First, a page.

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      Lack of SARS Transmission among Public Hospital Workers, Vietnam

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          Abstract

          The severe acute respiratory syndrome (SARS) outbreak in Vietnam was amplified by nosocomial spread within hospital A, but no transmission was reported in hospital B, the second of two designated SARS hospitals. Our study documents lack of SARS-associated coronavirus transmission to hospital B workers, despite variable infection control measures and the use of personal protective equipment.

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          Most cited references 4

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          Clinical progression and viral load in a community outbreak of coronavirus-associated SARS pneumonia: a prospective study.

          We investigated the temporal progression of the clinical, radiological, and virological changes in a community outbreak of severe acute respiratory syndrome (SARS). We followed up 75 patients for 3 weeks managed with a standard treatment protocol of ribavirin and corticosteroids, and assessed the pattern of clinical disease, viral load, risk factors for poor clinical outcome, and the usefulness of virological diagnostic methods. Fever and pneumonia initially improved but 64 (85%) patients developed recurrent fever after a mean of 8.9 (SD 3.1) days, 55 (73%) had watery diarrhoea after 7.5 (2.3) days, 60 (80%) had radiological worsening after 7.4 (2.2) days, and respiratory symptoms worsened in 34 (45%) after 8.6 (3.0) days. In 34 (45%) patients, improvement of initial pulmonary lesions was associated with appearance of new radiological lesions at other sites. Nine (12%) patients developed spontaneous pneumomediastinum and 15 (20%) developed acute respiratory distress syndrome (ARDS) in week 3. Quantitative reverse-transcriptase (RT) PCR of nasopharyngeal aspirates in 14 patients (four with ARDS) showed peak viral load at day 10, and at day 15 a load lower than at admission. Age and chronic hepatitis B virus infection treated with lamivudine were independent significant risk factors for progression to ARDS (p=0.001). SARS-associated coronavirus in faeces was seen on RT-PCR in 65 (97%) of 67 patients at day 14. The mean time to seroconversion was 20 days. The consistent clinical progression, shifting radiological infiltrates, and an inverted V viral-load profile suggest that worsening in week 2 is unrelated to uncontrolled viral replication but may be related to immunopathological damage.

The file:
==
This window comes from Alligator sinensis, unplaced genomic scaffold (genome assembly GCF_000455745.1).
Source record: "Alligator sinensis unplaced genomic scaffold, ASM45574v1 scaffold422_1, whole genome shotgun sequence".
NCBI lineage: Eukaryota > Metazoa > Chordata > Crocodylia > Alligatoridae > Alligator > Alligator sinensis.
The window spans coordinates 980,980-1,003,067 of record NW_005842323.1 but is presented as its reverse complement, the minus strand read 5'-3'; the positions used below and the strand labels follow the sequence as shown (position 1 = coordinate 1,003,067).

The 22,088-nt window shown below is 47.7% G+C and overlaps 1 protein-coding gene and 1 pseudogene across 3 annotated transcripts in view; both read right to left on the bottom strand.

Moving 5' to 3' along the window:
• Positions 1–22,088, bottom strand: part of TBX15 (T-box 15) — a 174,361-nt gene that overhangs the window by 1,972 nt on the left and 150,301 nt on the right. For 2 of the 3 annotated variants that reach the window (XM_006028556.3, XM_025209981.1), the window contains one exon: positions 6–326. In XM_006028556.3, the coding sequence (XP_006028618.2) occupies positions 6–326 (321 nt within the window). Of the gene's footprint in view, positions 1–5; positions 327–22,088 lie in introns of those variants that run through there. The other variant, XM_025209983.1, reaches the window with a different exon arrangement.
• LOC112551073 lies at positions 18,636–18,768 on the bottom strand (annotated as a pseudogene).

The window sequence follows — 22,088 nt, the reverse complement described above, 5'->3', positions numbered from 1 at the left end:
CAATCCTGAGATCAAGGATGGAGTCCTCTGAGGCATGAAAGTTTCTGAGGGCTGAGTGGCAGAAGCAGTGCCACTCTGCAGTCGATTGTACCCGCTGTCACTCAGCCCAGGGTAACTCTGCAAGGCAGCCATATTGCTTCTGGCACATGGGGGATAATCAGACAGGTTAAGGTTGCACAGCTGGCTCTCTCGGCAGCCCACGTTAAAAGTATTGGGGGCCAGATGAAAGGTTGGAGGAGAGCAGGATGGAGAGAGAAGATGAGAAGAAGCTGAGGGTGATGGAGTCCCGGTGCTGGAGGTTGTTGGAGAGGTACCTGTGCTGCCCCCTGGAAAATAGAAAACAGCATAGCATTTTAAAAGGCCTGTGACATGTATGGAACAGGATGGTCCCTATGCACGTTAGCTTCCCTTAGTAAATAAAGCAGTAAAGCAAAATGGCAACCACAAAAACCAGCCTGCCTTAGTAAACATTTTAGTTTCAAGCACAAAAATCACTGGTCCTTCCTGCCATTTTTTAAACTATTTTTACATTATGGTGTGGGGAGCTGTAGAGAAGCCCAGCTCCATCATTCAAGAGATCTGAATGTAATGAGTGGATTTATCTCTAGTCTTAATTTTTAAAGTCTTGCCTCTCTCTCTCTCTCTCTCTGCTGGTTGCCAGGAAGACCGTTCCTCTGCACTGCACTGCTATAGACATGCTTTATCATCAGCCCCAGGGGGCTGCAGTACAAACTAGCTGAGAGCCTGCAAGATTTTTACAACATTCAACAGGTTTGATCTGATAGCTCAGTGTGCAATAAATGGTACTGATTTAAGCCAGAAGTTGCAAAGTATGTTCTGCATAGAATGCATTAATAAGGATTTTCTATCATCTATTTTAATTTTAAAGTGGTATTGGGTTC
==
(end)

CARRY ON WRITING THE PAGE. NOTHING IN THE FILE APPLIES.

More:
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            Severe acute respiratory syndrome--Singapore, 2003.

             Mark Chen (2003)
            The Singapore Ministry of Health (MOH), with assistance from the World Health Organization (WHO), has been investigating an outbreak of severe acute respiratory syndrome (SARS). This is a novel condition caused by the SARS-associated coronavirus (SARS-CoV) and is characterized by both an atypical pneumonia and efficient nosocomial transmission. This report summarizes epidemiologic features of this outbreak in Singapore, including the influence of super spreaders and the national prevention and control strategy.